Illinois Senate Prepares for July 4 Votes on First Budget in More Than Two Years

The leader of Illinois's Senate confirmed the chamber will vote Tuesday on Democratic revenue and spending measures that could become the state's first budget in more than two years.

The bills, which cleared the House on Sunday, fund a more than $36 billion spending plan with a roughly $5 billion income tax increase. The state brings in roughly $32 billion a year.

Republican Gov. Bruce Rauner has threatened to veto the tax increase in the budget package, but Democrats, with some help from Republicans, might be able to override the veto.

Democratic Senate President John Cullerton said Monday it would be difficult to pass the tax increase without some Republican support, even though his party holds a supermajority in the chamber.

Illinois entered its third fiscal year without a budget on July 1. The state's record-breaking impasse, which has racked up $14.6 billion in unpaid bills, is the result of a political standoff between Mr. Rauner, elected in November 2014, and House Speaker Michael Madigan, a Chicago Democrat who has held the office for more than three decades.

Two Wall Street bond houses Monday lauded the General Assembly's progress in passing a budget out of the House Sunday, but warned the state's credit rating is still precariously close to junk status.

Democratic Rep. Greg Harris, Mr. Madigan's top lieutenant in budget negotiations, authored the bills now before the Senate.

The revenue bill, the more contentious piece of the budget, increases the state's personal income-tax rate from 3.75% to 4.95% and the corporate income-tax rate from 5.25% to 7%. The spending bill includes a 5% cut to government agencies and reduces state higher education funding by 10%.

The proposed revenue measure is largely in line with a similar Republican plan to raise state funds, but Mr. Rauner favors only a temporary increase in income taxes -- not the permanent hike outlined in the legislature's plan. He is also seeking concessions including a property tax freeze and a revamp of the state's worker compensation system.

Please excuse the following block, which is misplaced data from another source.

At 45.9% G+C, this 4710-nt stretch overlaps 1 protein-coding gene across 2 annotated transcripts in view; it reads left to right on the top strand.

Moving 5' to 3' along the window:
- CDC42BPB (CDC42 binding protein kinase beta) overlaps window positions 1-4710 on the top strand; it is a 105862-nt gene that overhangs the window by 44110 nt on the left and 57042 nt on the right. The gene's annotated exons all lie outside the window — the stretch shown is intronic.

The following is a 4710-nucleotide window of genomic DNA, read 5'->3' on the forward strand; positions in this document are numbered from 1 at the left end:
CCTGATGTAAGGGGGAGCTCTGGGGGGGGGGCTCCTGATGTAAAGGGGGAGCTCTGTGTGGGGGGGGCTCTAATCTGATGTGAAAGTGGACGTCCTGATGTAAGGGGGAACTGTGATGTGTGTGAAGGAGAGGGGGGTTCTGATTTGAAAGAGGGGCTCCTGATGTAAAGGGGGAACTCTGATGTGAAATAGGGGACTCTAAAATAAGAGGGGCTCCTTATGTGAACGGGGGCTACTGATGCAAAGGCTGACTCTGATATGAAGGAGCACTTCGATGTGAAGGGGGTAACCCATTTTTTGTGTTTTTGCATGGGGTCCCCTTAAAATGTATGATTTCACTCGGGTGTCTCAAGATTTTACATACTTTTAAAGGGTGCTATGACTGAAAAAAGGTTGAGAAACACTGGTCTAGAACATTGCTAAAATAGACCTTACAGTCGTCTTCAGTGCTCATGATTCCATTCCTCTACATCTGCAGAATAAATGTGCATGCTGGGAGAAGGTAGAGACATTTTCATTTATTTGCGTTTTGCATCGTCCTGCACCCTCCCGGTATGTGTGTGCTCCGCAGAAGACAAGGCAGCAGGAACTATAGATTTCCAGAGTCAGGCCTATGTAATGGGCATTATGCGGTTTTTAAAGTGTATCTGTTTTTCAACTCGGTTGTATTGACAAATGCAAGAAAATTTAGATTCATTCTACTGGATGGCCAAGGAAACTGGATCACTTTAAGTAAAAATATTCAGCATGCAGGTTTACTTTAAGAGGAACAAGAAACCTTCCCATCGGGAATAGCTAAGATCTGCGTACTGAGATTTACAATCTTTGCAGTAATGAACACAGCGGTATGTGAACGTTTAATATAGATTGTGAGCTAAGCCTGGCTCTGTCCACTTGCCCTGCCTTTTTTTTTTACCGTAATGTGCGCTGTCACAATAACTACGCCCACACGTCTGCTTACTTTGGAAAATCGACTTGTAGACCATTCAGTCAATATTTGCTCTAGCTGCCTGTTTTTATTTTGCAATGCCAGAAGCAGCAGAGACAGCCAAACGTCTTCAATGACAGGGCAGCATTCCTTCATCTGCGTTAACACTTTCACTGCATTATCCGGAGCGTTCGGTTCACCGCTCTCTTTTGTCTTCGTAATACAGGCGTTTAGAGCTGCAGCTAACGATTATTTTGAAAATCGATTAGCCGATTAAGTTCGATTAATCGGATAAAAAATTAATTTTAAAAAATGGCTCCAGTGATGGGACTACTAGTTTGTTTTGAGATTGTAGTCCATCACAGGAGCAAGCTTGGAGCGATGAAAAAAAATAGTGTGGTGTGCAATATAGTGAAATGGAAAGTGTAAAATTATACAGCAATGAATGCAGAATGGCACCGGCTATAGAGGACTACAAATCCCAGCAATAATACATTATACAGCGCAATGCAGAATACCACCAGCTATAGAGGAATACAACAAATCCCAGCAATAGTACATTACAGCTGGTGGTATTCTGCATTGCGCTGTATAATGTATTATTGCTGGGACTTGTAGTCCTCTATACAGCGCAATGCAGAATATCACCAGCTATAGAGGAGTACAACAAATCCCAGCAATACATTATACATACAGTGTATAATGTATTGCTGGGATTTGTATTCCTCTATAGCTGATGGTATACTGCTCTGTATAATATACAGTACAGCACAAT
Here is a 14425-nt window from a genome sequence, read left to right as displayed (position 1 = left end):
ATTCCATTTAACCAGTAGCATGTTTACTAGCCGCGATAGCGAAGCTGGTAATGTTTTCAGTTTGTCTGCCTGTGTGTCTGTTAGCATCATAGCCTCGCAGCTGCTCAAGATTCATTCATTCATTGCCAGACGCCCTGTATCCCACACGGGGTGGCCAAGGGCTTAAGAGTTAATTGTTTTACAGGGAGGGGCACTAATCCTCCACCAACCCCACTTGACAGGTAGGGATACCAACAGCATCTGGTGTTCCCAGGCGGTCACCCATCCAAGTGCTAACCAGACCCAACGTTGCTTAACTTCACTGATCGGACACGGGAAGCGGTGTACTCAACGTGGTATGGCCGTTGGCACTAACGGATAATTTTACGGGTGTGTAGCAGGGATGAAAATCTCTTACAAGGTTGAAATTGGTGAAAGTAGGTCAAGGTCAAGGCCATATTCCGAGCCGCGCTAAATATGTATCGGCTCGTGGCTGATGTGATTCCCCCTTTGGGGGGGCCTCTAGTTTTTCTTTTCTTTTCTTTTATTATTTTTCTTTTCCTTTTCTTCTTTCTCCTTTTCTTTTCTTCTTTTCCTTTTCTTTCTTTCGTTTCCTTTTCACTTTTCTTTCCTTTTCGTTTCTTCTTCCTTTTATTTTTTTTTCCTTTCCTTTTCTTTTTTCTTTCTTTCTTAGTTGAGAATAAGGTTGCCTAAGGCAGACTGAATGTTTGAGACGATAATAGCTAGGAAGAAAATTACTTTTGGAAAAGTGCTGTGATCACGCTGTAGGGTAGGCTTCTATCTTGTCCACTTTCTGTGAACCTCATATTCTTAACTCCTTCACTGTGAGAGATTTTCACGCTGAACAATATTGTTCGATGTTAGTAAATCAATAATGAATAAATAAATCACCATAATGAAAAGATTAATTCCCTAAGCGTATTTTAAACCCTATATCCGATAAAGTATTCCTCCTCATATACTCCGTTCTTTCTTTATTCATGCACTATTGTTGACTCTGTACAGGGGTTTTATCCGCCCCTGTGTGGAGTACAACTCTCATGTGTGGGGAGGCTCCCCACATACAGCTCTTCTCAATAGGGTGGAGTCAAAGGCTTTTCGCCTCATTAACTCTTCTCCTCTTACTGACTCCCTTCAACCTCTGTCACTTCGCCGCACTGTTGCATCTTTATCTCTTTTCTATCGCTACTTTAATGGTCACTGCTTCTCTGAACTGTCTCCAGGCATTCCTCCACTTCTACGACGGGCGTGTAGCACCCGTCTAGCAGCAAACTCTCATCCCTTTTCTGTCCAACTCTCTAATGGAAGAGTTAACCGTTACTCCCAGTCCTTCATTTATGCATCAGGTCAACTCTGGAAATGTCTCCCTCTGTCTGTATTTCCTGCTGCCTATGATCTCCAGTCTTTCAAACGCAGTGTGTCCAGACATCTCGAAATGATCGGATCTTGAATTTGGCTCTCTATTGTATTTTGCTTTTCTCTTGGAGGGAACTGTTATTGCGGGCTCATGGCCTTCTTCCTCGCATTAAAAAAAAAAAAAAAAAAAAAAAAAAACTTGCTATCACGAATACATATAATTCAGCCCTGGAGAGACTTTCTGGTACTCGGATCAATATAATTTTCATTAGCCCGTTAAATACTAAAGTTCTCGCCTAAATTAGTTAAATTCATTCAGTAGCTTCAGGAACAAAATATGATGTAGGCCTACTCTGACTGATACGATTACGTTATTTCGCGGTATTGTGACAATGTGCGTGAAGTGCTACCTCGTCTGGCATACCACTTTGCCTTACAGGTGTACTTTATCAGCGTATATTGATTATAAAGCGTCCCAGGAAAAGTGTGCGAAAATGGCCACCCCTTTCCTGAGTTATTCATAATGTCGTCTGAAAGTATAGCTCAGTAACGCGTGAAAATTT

Mr. Rauner released a video via Twitter Monday repeating his threat from the day before to veto the tax increase if it gains approval from the Senate. Mr. Madigan said Monday he would fight to override the governor's veto in the House if the governor follows through on that pledge.

The tax increase earned 72 votes in the House Sunday, surpassing the 3/5ths-majority threshold necessary to reverse a veto. Mr. Cullerton would need 36 votes to override a gubernatorial veto in the Senate, and there are 37 Democrats in that chamber.

Mr. Cullerton and Mr. Madigan emerged from a meeting Monday afternoon saying Republican minority leaders from both chambers did not appear at the day's negotiations. Fifteen Republicans voted to support the tax increase in the House Sunday.

One of those Republicans, Assistant House Minority Leader Chad Hays, announced Monday he will not seek re-election.

"The functionality of the Illinois General Assembly today is simply untenable and counterproductive," Mr. Hays said. "Legislators who care deeply and have the courage of their convictions and the intestinal fortitude to do what is right regardless of consequences are increasingly silenced. I believe we are in serious jeopardy of independent thought being a relic in our public discourse."

(END) Dow Jones Newswires

July 03, 2017 19:29 ET (23:29 GMT)